In recent posts, we’ve been speaking about the Fourth Amendment and privacy rights, particularly as these issues can come up in criminal defense work. As we’ve noted, every criminal suspect has certain privacy rights, and law enforcement officers are required to respect these rights and do their job accordingly. When they don’t, a criminal defendant has protections available
One of the terms used in the Fourth Amendment is “probable cause,” which is an important concept in law enforcement and criminal prosecution and defense as well. Probable cause refers to the basis upon which law enforcement conducts a search or makes an arrest. The Fourth Amendment requires that warrants be issued only on the basis of probable cause, but probable cause is not specifically defined, either with respect to when warrants can be issued or when warrantless searches or arrests can be made.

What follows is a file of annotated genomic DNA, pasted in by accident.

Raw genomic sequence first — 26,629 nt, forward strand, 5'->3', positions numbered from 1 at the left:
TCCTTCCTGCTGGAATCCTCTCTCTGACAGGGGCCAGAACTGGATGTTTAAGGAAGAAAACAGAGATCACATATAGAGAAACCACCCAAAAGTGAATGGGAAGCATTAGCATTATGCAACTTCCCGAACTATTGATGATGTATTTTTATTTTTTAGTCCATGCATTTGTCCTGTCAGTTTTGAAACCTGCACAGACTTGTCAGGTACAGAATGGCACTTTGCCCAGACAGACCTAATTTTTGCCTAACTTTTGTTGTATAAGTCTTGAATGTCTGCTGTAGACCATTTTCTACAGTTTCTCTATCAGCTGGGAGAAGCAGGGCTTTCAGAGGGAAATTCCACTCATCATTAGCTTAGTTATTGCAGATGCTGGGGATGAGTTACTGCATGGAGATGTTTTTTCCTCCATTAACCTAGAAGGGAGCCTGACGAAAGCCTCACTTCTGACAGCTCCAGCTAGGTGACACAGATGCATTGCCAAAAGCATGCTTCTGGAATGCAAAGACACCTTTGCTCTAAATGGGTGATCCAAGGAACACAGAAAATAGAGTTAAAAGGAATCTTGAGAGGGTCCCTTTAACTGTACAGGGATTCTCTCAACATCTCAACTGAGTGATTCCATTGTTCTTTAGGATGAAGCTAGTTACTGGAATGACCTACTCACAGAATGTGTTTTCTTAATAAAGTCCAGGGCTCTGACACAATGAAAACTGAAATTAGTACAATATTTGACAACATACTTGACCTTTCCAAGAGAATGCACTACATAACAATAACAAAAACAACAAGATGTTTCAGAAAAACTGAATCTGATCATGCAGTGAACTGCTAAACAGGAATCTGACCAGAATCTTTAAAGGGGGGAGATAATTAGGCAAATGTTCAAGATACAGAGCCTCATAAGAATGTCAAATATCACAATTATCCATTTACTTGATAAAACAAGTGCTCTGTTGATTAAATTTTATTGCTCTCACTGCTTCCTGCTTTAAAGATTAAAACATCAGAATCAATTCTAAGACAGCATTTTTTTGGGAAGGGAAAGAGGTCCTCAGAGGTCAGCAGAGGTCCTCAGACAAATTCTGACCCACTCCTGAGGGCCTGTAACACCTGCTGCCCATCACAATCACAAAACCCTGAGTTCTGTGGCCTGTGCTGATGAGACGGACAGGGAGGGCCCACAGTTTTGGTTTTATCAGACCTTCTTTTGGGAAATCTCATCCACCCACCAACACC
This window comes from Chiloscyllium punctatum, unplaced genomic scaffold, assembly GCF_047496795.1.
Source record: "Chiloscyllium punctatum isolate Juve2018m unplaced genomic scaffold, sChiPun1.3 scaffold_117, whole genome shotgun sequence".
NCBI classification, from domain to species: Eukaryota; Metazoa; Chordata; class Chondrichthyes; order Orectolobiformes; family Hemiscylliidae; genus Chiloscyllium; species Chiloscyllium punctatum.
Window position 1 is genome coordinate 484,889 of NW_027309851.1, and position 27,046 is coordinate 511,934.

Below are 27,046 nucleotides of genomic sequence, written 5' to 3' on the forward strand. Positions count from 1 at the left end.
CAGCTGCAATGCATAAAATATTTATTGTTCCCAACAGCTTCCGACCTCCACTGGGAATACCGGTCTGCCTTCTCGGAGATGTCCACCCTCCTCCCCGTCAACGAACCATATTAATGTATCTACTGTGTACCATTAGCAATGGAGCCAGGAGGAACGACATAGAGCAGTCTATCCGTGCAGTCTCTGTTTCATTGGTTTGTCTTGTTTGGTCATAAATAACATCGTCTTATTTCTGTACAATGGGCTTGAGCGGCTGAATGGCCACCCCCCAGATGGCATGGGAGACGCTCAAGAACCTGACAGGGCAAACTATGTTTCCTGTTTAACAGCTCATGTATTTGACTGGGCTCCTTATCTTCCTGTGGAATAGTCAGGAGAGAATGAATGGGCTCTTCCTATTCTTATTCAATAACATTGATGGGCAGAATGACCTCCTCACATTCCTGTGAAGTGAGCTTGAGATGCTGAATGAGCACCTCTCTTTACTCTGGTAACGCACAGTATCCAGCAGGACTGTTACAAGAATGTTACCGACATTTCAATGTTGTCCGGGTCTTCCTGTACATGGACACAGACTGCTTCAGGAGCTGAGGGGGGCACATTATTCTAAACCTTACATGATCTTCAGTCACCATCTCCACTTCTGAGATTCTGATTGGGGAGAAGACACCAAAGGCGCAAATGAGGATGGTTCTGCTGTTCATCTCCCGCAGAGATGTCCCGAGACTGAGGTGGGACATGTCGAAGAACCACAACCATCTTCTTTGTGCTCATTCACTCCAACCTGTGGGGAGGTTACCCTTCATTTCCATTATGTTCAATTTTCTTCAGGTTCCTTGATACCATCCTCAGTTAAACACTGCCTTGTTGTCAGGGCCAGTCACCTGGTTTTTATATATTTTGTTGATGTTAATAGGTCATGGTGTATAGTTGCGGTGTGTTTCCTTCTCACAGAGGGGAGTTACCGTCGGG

What exactly is probable cause, then? Speaking generally, probable cause is the reasonable belief that a crime has been or is being committed. Probable cause takes the totality of the circumstances and facts into account. Probable cause is, according to court decisions, not a precise concept, but a fluid one, and is flexible enough to allow officers to be effective and practical in their work.
At the same time, probable cause is a definite standard upon which officers must base their arrests, searches and seizures. In our next post, we’ll say more on this point and talk about the importance of working with an experienced criminal defense attorney whey this issue comes up in criminal investigation.